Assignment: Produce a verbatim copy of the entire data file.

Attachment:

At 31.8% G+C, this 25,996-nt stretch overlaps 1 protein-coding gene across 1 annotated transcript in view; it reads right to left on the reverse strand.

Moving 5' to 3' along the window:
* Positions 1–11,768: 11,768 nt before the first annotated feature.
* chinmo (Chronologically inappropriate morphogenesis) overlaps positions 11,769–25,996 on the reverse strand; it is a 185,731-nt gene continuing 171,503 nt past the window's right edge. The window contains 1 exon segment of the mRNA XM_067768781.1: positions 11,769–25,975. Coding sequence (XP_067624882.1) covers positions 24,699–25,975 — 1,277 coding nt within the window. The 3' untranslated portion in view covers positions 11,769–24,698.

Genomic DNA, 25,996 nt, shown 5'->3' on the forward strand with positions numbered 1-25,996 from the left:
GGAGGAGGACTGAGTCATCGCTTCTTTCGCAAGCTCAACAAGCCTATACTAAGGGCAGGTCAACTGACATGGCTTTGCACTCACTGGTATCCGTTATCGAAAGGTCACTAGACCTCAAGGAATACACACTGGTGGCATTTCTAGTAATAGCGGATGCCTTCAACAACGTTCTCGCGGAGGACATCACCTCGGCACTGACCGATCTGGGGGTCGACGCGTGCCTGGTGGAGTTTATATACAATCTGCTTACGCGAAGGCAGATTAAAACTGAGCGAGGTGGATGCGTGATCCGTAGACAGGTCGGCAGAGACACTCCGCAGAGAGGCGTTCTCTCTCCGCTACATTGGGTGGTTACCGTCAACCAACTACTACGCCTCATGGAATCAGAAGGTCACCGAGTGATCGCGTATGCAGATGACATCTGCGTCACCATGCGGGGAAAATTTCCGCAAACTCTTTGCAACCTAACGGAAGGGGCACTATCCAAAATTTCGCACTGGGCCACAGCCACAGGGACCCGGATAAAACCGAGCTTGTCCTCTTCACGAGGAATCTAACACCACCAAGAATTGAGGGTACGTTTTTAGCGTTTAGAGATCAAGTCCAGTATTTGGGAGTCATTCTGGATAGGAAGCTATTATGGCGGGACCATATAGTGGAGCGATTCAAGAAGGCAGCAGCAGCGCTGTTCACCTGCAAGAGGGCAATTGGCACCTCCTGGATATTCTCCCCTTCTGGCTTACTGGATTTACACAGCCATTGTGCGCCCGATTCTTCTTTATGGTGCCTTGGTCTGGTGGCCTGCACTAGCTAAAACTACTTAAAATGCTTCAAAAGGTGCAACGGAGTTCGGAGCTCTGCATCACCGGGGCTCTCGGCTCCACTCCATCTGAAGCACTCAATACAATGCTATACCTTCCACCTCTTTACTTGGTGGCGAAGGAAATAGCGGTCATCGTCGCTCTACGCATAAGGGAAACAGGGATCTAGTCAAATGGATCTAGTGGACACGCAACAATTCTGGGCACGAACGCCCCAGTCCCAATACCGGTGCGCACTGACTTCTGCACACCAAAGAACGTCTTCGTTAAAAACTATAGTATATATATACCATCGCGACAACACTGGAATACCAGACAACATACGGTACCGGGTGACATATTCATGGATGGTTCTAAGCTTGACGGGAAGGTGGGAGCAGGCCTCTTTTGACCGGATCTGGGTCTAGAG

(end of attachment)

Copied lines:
At 31.8% G+C, this 25,996-nt stretch overlaps 1 protein-coding gene across 1 annotated transcript in view; it reads right to left on the reverse strand.

Moving 5' to 3' along the window:
* Positions 1–11,768: 11,768 nt before the first annotated feature.
* chinmo (Chronologically inappropriate morphogenesis) overlaps positions 11,769–25,996 on the reverse strand; it is a 185,731-nt gene continuing 171,503 nt past the window's right edge. The window contains 1 exon segment of the mRNA XM_067768781.1: positions 11,769–25,975. Coding sequence (XP_067624882.1) covers positions 24,699–25,975 — 1,277 coding nt within the window. The 3' untranslated portion in view covers positions 11,769–24,698.

Genomic DNA, 25,996 nt, shown 5'->3' on the forward strand with positions numbered 1-25,996 from the left:
GGAGGAGGACTGAGTCATCGCTTCTTTCGCAAGCTCAACAAGCCTATACTAAGGGCAGGTCAACTGACATGGCTTTGCACTCACTGGTATCCGTTATCGAAAGGTCACTAGACCTCAAGGAATACACACTGGTGGCATTTCTAGTAATAGCGGATGCCTTCAACAACGTTCTCGCGGAGGACATCACCTCGGCACTGACCGATCTGGGGGTCGACGCGTGCCTGGTGGAGTTTATATACAATCTGCTTACGCGAAGGCAGATTAAAACTGAGCGAGGTGGATGCGTGATCCGTAGACAGGTCGGCAGAGACACTCCGCAGAGAGGCGTTCTCTCTCCGCTACATTGGGTGGTTACCGTCAACCAACTACTACGCCTCATGGAATCAGAAGGTCACCGAGTGATCGCGTATGCAGATGACATCTGCGTCACCATGCGGGGAAAATTTCCGCAAACTCTTTGCAACCTAACGGAAGGGGCACTATCCAAAATTTCGCACTGGGCCACAGCCACAGGGACCCGGATAAAACCGAGCTTGTCCTCTTCACGAGGAATCTAACACCACCAAGAATTGAGGGTACGTTTTTAGCGTTTAGAGATCAAGTCCAGTATTTGGGAGTCATTCTGGATAGGAAGCTATTATGGCGGGACCATATAGTGGAGCGATTCAAGAAGGCAGCAGCAGCGCTGTTCACCTGCAAGAGGGCAATTGGCACCTCCTGGATATTCTCCCCTTCTGGCTTACTGGATTTACACAGCCATTGTGCGCCCGATTCTTCTTTATGGTGCCTTGGTCTGGTGGCCTGCACTAGCTAAAACTACTTAAAATGCTTCAAAAGGTGCAACGGAGTTCGGAGCTCTGCATCACCGGGGCTCTCGGCTCCACTCCATCTGAAGCACTCAATACAATGCTATACCTTCCACCTCTTTACTTGGTGGCGAAGGAAATAGCGGTCATCGTCGCTCTACGCATAAGGGAAACAGGGATCTAGTCAAATGGATCTAGTGGACACGCAACAATTCTGGGCACGAACGCCCCAGTCCCAATACCGGTGCGCACTGACTTCTGCACACCAAAGAACGTCTTCGTTAAAAACTATAGTATATATATACCATCGCGACAACACTGGAATACCAGACAACATACGGTACCGGGTGACATATTCATGGATGGTTCTAAGCTTGACGGGAAGGTGGGAGCAGGCCTCTTTTGACCGGATCTGGGTCTAGAG